Sadly by about half-way through, I wanted to bounce my kindle off the floor.
You want to know why?
In a Seattle Times article last March, a group called the Tom Tom Navigation Company said Seattle had the 5th worst traffic in the country. We were right there behind Los Angeles, New York, San Francisco, and Honolulu. This is not a new problem. We've been in the top ten for the last twenty years at least.
But seriously, as much driving around as the guys in this book did, most of the action would have had to take place in the FBI agent's SUV, because they would have been spent the whole novel on the freeway.
I don't mean to get ranty about Seattle traffic - although it does suck - but when a character in Tacoma agrees to meet someone in Seattle by 5:30 on a Friday afternoon, their first thought better be "How soon do I have to leave?" Because if I had to drive those 45 miles, I'd give myself an hour or even ninety minutes. Though I loved the interaction between the characters and thought the plot was clever and suspenseful, in my mind the author missed something pretty basic.
And as a writer, that kind of scares the crap out of me, because you don't know what you don't know.
Regardless of the setting - or the time period, for that matter - I want to get the details right, to avoid bumping the reader out of the story with something as dumb as a missing traffic jam. Either I limit myself to writing contemporary stories set in Seattle, or I better have some strategies for ensuring my own accuracy.
I dug around to see if I could find information about how to keep from making setting errors, and to a large extent, it's a problem of worldbuilding.
But Liv! Wait!
Worldbuilding is for fantasy novels or science fiction, not contemporary settings. Right?
The post Check Your Facts on The Editor's Blog is a great resource for preventing setting errors. It also reads like the mirror image of Patricia C. Wrede's list of worldbuilding questions. Ms. Wrede's list asks, "what kind of animals are in your world?", while the Editor's Blog post asks "are the animals in your story appropriate to the world?" They're coming from different angles to get at the same information.
(Janice Hardy's also got some good information on developing your setting in this Worldbuilding 101 post on the Fiction University blog.)
When you're working with a contemporary setting, I think the tendency is to assume things are pretty much the same as your own reality. Grinding down to the level of detail suggested in any of the sources I've mentioned would take a whole lot of work, and most of the information you develop would never make it onto the page. Maybe the answer is to streamline some, to tackle the most pertinent bits of information and make sure you get them right.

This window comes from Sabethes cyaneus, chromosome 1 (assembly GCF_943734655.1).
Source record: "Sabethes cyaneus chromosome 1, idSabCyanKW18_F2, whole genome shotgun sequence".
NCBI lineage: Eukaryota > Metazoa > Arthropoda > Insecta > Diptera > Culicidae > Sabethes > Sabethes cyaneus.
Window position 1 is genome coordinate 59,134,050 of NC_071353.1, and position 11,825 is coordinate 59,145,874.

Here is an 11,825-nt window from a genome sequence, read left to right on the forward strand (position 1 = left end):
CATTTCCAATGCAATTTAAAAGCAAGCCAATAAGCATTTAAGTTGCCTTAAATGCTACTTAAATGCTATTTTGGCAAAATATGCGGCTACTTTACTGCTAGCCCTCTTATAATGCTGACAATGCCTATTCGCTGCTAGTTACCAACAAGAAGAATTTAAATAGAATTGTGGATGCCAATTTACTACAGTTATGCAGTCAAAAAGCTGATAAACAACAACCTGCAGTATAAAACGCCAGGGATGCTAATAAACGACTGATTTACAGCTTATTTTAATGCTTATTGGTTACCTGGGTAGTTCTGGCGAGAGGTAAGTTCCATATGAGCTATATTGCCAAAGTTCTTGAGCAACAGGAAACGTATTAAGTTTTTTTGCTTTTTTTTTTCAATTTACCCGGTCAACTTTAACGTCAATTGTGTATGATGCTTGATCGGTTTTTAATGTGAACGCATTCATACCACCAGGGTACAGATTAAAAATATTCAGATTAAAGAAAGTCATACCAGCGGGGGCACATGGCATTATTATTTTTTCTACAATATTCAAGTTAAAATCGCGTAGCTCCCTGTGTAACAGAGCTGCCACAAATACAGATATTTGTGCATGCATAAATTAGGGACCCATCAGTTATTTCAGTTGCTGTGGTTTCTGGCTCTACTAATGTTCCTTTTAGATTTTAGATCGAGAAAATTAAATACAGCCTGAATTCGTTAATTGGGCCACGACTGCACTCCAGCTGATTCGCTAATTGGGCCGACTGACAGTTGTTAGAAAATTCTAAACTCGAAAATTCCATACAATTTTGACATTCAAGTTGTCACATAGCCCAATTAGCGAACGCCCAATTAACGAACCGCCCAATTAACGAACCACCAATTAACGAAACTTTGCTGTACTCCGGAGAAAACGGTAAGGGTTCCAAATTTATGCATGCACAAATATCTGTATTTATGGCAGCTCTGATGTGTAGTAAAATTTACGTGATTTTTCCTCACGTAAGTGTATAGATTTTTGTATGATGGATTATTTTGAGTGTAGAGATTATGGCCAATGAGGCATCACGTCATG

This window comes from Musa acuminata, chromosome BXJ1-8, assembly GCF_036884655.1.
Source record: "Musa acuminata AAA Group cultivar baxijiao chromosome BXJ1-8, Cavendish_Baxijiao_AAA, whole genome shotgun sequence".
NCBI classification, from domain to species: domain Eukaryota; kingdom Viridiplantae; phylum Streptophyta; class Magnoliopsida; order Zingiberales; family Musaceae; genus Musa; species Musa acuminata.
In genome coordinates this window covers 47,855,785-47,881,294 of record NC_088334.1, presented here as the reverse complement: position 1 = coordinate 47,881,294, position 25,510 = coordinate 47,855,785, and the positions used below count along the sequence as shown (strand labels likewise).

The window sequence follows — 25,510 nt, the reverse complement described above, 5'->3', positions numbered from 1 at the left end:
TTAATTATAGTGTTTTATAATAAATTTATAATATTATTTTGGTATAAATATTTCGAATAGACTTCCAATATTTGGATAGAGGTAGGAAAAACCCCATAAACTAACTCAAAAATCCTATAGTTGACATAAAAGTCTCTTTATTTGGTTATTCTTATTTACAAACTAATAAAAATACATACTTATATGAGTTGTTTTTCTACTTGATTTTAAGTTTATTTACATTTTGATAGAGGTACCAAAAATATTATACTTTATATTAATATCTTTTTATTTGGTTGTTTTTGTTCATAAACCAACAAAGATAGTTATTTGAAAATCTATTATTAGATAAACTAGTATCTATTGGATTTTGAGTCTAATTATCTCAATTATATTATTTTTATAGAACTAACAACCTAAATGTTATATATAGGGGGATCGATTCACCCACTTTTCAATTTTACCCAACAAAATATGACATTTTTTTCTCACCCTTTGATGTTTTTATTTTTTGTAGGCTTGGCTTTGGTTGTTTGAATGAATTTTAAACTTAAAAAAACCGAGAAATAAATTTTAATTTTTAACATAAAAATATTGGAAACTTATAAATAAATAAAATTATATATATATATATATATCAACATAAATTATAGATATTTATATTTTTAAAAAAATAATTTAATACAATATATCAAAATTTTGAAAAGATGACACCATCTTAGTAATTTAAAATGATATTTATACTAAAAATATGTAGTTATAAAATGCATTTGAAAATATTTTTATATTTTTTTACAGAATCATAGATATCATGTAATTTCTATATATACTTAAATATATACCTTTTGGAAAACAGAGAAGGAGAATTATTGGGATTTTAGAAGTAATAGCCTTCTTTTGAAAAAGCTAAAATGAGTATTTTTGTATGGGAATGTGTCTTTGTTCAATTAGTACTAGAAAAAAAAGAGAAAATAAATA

But how do you decide what's pertinent for a place you've never been to?
- Thank God for the internet! More importantly, thank God for GOOGLE! I read as much as I can stand about all aspects of my chosen setting, and will even take screenshots of specific locations from GoogleEarth. I save the links in Evernote, organized by topic, or on the Pinterest board for that story.
- All the research in the world can't replace actually standing on the ground. It may not always be economically feasible, but visiting the location of your story is the best way to get the nitty-gritty details that can make a setting pop. Google is very, very good, but it can't replace your own five senses, nor your experience of a place.
- If you're serious about writing, you know the value of a good beta reader, but I would argue that if you're going to set a story outside of your own home town, you should try to find a local to read through it. My urban fantasy novel Hell...The Story is set in L.A., and after one of the final editing passes, I sent a copy to my sister who lives there. Her whole assignment was to take a red pen to anything that didn't ring true, and her ideas and suggestions were invaluable.
I'm pretty sure I would have had all kinds of helpful suggestions if the author of the traffic-less book had asked me to beta read it. Maybe I should track them down and offer to help with future projects...
My list of suggestions for how to keep the setting real is by no means exhaustive. Do you have any ideas to add?